In this study we have only considered the effect of time that elapsed between surgical resection and snap-freezing on RNA integrity and genome-wide expression profiling in two cancer sites, each including only 3 distinct cases. Larger series of different cancer sites, various time points of delay to cryopreservation and several other parameters in tissue handling protocols that may affect RNA integrity (e.g., the addition of a preservative, the repeated freeze-thawing, the sizing and the composition of tissue, the storage container, the speeding of freezing and the final temperature) should be investigated and validated to constitute an integral part of tissue handling recommendations. While recommendations on freezing tissue for expression analysis do exist [17], [61], [62], a precise assessment of the effects of warm ischemia on global gene expression of different cancer sites and tumor types will also help to provide guidelines and recommendations not only for optimal tumor collection and storage but also for optimal interpretation of the gene expression results. The integration of biobanking best practices with gene expression analysis best practices is the key element for biobank to ensure the distribution of high-quality samples and for clinicians and researchers to minimize misinterpretations of global gene expression results.

Materials and Methods

1. Ethical Statement

Tissue specimens were obtained during surgery, according to procedures established by the Tumor Bank of the hospital of Caen, France. Information leaflets were given to the patients regarding use of their biological samples for research. Patients were invited to contact a representative of the tumor bank if they wished to refuse this use. In our series no refusal was recorded. The study was approved by the local ethics committee (Comité de Protection des Personnes Nord Ouest III) on 7th March 2009. This project (IARC reference 09–13) was cleared after ethical review by the IARC (International Agency for Research on Cancer) Institutional Review Board on 29th September 2009. The data were analyzed anonymously.

2. Tissue Specimens

This study was conducted on 2 types of tumor, hepatocellular carcinoma (HCC) and lung carcinoma (LC), selected for their incidence, their vascularization and their cellular homogeneity. For each tumor type, three patients were selected (HCC4, HCC5, HCC6, LC2, LC5 and LC6). HCC is the most common liver cancer and surgery is the standard treatment. Poorly to moderately differentiated HCC tumors, with large axis superior or equal to 3 cm, were selected. Lung carcinoma is one of the most frequent cancers in France. Moderately differentiated squamous cell carcinoma tumors, with large axis superior to 3 cm, were selected. Age at diagnosis of patients with HCC was [60–80 years] and [55–76 years] for patients with LC.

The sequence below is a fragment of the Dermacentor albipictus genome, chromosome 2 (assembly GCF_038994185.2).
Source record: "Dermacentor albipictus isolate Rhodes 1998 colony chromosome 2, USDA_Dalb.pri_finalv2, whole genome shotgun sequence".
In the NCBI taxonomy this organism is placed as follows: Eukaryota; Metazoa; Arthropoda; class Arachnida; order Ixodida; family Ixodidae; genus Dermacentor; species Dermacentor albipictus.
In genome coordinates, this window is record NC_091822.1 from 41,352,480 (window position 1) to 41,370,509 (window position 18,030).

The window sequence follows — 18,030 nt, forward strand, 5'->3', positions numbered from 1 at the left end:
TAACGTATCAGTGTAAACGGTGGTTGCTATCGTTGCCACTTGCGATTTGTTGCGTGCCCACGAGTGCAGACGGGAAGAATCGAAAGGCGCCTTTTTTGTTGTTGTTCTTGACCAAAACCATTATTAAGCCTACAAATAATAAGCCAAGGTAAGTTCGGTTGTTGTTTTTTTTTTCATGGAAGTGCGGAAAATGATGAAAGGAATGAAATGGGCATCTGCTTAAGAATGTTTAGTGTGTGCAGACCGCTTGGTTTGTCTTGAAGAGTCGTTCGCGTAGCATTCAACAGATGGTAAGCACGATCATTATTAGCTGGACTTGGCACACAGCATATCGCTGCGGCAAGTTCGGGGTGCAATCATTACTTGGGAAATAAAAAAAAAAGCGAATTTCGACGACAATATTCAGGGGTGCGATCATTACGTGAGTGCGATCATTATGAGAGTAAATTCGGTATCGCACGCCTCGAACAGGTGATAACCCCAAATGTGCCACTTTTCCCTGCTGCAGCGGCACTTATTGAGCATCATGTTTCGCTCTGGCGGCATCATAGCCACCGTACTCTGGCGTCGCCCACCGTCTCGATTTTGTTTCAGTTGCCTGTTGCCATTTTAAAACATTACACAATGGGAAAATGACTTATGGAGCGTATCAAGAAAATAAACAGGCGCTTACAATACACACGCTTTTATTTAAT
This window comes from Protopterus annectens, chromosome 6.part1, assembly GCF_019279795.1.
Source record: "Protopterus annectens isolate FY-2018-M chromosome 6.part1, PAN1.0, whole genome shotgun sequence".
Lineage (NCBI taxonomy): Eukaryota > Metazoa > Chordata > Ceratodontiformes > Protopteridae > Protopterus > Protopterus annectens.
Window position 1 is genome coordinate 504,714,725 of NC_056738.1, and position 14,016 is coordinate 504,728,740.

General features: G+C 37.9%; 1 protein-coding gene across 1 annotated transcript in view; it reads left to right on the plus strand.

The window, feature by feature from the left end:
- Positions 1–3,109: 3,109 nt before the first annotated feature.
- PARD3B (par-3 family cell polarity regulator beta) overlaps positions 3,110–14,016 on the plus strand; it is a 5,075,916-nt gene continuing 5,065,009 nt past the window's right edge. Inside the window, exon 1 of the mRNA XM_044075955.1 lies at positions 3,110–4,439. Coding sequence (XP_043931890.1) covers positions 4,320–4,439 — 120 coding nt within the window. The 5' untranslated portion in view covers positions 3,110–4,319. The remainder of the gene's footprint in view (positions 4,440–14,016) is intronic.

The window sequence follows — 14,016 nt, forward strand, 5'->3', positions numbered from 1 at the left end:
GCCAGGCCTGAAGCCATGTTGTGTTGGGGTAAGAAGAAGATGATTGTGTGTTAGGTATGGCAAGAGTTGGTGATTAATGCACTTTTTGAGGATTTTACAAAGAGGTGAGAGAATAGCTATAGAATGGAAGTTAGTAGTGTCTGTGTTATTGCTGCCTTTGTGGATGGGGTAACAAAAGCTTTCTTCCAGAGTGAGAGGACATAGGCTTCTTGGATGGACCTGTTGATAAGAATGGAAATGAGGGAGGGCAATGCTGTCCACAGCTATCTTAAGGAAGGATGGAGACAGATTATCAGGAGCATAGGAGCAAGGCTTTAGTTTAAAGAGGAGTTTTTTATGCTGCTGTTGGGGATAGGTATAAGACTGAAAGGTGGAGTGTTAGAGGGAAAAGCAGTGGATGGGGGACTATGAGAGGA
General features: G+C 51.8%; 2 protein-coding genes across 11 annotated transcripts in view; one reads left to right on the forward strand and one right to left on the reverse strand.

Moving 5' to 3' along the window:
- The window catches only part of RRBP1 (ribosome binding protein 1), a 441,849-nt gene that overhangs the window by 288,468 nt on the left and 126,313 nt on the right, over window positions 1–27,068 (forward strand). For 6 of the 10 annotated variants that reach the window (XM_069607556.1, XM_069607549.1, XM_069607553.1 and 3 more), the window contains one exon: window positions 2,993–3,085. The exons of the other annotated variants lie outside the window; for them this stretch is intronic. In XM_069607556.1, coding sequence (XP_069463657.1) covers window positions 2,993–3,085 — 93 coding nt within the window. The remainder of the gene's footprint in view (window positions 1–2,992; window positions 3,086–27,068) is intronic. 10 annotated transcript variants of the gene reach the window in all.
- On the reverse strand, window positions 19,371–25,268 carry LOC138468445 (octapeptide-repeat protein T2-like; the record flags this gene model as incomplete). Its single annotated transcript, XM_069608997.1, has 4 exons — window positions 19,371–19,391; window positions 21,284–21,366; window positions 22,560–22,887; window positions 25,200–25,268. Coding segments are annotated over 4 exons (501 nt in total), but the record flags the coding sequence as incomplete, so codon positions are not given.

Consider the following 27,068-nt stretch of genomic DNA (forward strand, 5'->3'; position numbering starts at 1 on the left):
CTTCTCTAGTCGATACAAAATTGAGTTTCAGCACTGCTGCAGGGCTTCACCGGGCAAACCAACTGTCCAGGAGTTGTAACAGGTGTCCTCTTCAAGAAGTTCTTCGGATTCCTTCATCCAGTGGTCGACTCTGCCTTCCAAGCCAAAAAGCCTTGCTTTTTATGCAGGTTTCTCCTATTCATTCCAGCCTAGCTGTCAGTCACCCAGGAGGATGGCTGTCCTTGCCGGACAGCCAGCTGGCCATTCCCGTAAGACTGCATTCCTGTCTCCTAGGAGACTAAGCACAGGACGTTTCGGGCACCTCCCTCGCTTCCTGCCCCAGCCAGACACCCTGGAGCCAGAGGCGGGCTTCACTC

Each tumor was processed by a pathologist within the operating theatre directly after resection and divided into several samples measuring approximately 0.125 cm3 (0.5×0.5×0.5 cm). For each experimental condition, a sample was extracted from the center and from the periphery of the tumor, and each of these was placed in a cryotube, maintained at room temperature and then frozen in liquid nitrogen at different times: 5 minutes (t5, reference time), 15 minutes (t15), 30 minutes (t30) and 120 minutes (t120). The 48 tumor samples (24 HCC samples from 3 patients and 8 experimental conditions and 24 LC samples from 3 patients and the same 8 experimental conditions) were then stored at −80°C until extraction and analysis. The details of samples and experimental conditions are summarized in Table 1.

3. RNA Isolation

For each sample, RNA extraction was performed using the NucleoSpin RNA II kit (Macherey-Nagel) according to the manufacturer’s instructions. RNA concentration and RNA purity were evaluated with the Nanodrop® (Thermo Scientific). RNA integrity and quantification were characterized by measuring the 28 s/18 s rRNA ratio and RIN (RNA Integrity Number) using the Agilent 2100 bioanalyzer instrument and the RNA 6000 Nano kit. The RIN software classifies the integrity of eukaryotic total RNAs on a scale of 1 to 10, from most to least degraded.